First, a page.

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Can you tell us a little bit about the process you’ve gone through (or that you are going through) to find your photographic style? How has it evolved over the years?

I picked up my first DSLR in 2008 and I have never looked back. I have bounced around genres and styles a lot actually and it wasn’t until very recently that I have found a style that I love. I struggled with what my heart was telling me to photograph over what made my family some money. For years I photographed everything, I booked whatever I could to make money but I was emotionally and artistically drained. It wasn’t until I decided that I needed to shoot 100% for me that I really began to define my style. I started editing the way I wanted to edit vs what my clients were used to.

Lensbaby-48What Lensbaby lenses have you shot with before? How have they transformed your work?

I have never shot with a lensbaby before. Eep I was so excited to get this one in the mail for the week. It was definitely tough to nail the focus for me but I still loved it and I have one in my Amazon cart right now.
I have never used a lensbaby, but I have done a lot of freelensing and I feel that helped transform my work a lot. I learned that some images are best out of focus because life isn’t always in focus.

Lensbaby-51 (1)Why is it important that photographers not get too fixed in their ways? What makes experimentation so crucial to an artist’s growth?

Experimenting is SOOOO crucial. I bounced around a lot when I was beginning and I think that really helped me figure out what I loved to photograph! You can’t grow as an artist if you’re not constantly evolving, learning, experimenting. I don’t want to be the same artist in a year. I want to be better, I want my images to speak to someone and if I don’t occasionally experiment with what I am doing that is never going to happen, change and growth will never happen.

 

ABOUT THE ARTIST :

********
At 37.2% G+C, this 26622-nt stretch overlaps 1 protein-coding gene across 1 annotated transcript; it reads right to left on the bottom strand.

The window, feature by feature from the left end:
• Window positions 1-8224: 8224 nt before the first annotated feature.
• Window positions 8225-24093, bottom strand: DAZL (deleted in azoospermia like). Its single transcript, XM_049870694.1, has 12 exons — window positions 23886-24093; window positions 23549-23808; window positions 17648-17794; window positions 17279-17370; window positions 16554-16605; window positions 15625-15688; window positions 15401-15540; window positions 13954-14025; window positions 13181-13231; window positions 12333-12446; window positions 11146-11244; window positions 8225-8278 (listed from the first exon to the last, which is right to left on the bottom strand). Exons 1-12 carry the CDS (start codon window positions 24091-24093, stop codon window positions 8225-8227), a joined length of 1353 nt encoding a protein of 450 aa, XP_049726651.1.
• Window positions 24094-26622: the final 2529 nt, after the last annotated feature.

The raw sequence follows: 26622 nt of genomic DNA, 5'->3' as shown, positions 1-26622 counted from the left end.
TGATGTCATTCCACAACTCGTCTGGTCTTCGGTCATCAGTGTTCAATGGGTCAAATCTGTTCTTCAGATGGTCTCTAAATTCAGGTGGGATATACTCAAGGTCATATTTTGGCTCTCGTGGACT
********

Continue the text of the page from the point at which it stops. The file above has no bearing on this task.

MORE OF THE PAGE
I am Jessica.  I am a seeker of light and love. I live in Aurora Colorado with my husband, two crazy kids, three crazy dogs and 5 even crazier chickens..  I photograph in the Denver Metro Area and select dates in Tucson Arizona. I am a storyteller and lifestyle photographer. I document Maternity, Births and Families. I believe that life should be documented as it is, messy and crazy, sometimes dark and grainy.

The traveling Lensbaby project|featuring Christina McLauchlin

The traveling Lensbaby project|featuring Christina McLauchlin

Questions by Lensbaby Inc 

The project is set around trying and experimenting with a Lensbaby lens, the Twist 60 is traveling through the U.S.A + Canada currently. Each artist has one week of play time.  All of the artist are attending out Out of the box collective in June in Denver CO. 

SHP_0349 copyWhat is one thing about your photos that says the most about you as a person. Dig deep!

I always try to convey the essence of the human spirit within nature. When you look at my photographs, I want you to see something beyond them. I want to strip away all the superficial to take you somewhere deep and dark and to the core of who we really are as human beings. I rarely make it to that level, but that is what I’m consistently striving for in my work. That’s what drives me to improve.

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Can you tell us a little bit about the process you’ve gone through (or that you are going through) to find your photographic style? How has it evolved over the years?

I’m trying so hard to get my skills up to the level of my vision. I can see what I want to do in my head, but I can’t always translate it to my work. There is a gap there. However, I’ve noticed that when I get close to closing that gap, my vision for what I want gets more involved. I may never close that gap and maybe I never want to! I wouldn’t like photography if it didn’t challenge me. One of my favorite quotes is “Joy lies in the fight, in the attempt, in the suffering involved, not in the victory itself.” – Gandhi.

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What Lensbaby lenses have you shot with before? How have they transformed your work?

The Twist 60 is the only Lensbaby I’ve ever tried. I love how it gives my images an ethereal, dreamy quality. That definitely makes an image more dynamic. I love the depth it gives!

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Why is it important that photographers not get too fixed in their ways? What makes experimentation so crucial to an artist’s growth?

There’s no such thing as standing still. You’re either getting better or you’re getting worse. Trying new tools and new ways of doing things keeps you engaged, happy, and satisfied as an artist.

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ABOUT THE ARTIST 
I’m a photographer located in Northern California. I put my whole heart and soul into capturing the beauty of people as they really are. I feel a strong connection to nature. My main goal with my art is to convey the essence of the human spirit against the backdrop of this beautiful earth. My children are my preferred muses.

WEBSITE | FACEBOOK | INSTAGRAM | PINTEREST | PORTRAIT COLLECTIVE